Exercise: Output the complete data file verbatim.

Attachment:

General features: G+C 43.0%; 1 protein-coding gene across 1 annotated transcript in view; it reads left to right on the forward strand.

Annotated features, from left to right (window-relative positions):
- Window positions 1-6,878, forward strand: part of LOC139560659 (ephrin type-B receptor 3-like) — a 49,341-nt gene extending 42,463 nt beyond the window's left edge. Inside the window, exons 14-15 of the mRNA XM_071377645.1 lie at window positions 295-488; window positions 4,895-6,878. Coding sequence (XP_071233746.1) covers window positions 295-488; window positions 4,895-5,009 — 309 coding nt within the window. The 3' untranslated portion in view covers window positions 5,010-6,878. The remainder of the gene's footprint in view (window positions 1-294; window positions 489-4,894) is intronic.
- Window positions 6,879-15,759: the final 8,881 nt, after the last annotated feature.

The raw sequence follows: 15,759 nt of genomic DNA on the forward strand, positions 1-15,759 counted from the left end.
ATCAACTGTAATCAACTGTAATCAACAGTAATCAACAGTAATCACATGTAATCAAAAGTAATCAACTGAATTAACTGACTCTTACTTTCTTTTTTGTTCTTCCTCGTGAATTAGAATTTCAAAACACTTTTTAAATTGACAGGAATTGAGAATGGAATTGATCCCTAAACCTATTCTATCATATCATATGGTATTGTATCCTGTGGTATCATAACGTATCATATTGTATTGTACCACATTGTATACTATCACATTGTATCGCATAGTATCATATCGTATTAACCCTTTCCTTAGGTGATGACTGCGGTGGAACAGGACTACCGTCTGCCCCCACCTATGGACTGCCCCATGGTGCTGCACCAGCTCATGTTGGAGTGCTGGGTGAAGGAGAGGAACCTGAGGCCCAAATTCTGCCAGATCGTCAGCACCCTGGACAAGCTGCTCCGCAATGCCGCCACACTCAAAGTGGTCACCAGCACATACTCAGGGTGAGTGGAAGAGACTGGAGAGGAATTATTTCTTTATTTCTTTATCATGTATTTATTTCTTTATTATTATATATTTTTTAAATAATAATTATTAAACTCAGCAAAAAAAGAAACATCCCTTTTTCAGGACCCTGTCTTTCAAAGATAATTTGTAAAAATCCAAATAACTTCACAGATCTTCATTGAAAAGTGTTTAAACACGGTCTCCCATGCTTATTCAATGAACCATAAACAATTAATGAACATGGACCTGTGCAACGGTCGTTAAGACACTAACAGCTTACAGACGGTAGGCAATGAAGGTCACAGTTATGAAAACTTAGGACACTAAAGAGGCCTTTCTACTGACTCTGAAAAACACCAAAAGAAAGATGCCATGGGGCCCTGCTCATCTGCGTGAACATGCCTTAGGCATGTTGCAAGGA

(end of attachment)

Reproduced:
General features: G+C 43.0%; 1 protein-coding gene across 1 annotated transcript in view; it reads left to right on the forward strand.

Annotated features, from left to right (window-relative positions):
- Window positions 1-6,878, forward strand: part of LOC139560659 (ephrin type-B receptor 3-like) — a 49,341-nt gene extending 42,463 nt beyond the window's left edge. Inside the window, exons 14-15 of the mRNA XM_071377645.1 lie at window positions 295-488; window positions 4,895-6,878. Coding sequence (XP_071233746.1) covers window positions 295-488; window positions 4,895-5,009 — 309 coding nt within the window. The 3' untranslated portion in view covers window positions 5,010-6,878. The remainder of the gene's footprint in view (window positions 1-294; window positions 489-4,894) is intronic.
- Window positions 6,879-15,759: the final 8,881 nt, after the last annotated feature.

The raw sequence follows: 15,759 nt of genomic DNA on the forward strand, positions 1-15,759 counted from the left end.
ATCAACTGTAATCAACTGTAATCAACAGTAATCAACAGTAATCACATGTAATCAAAAGTAATCAACTGAATTAACTGACTCTTACTTTCTTTTTTGTTCTTCCTCGTGAATTAGAATTTCAAAACACTTTTTAAATTGACAGGAATTGAGAATGGAATTGATCCCTAAACCTATTCTATCATATCATATGGTATTGTATCCTGTGGTATCATAACGTATCATATTGTATTGTACCACATTGTATACTATCACATTGTATCGCATAGTATCATATCGTATTAACCCTTTCCTTAGGTGATGACTGCGGTGGAACAGGACTACCGTCTGCCCCCACCTATGGACTGCCCCATGGTGCTGCACCAGCTCATGTTGGAGTGCTGGGTGAAGGAGAGGAACCTGAGGCCCAAATTCTGCCAGATCGTCAGCACCCTGGACAAGCTGCTCCGCAATGCCGCCACACTCAAAGTGGTCACCAGCACATACTCAGGGTGAGTGGAAGAGACTGGAGAGGAATTATTTCTTTATTTCTTTATCATGTATTTATTTCTTTATTATTATATATTTTTTAAATAATAATTATTAAACTCAGCAAAAAAAGAAACATCCCTTTTTCAGGACCCTGTCTTTCAAAGATAATTTGTAAAAATCCAAATAACTTCACAGATCTTCATTGAAAAGTGTTTAAACACGGTCTCCCATGCTTATTCAATGAACCATAAACAATTAATGAACATGGACCTGTGCAACGGTCGTTAAGACACTAACAGCTTACAGACGGTAGGCAATGAAGGTCACAGTTATGAAAACTTAGGACACTAAAGAGGCCTTTCTACTGACTCTGAAAAACACCAAAAGAAAGATGCCATGGGGCCCTGCTCATCTGCGTGAACATGCCTTAGGCATGTTGCAAGGA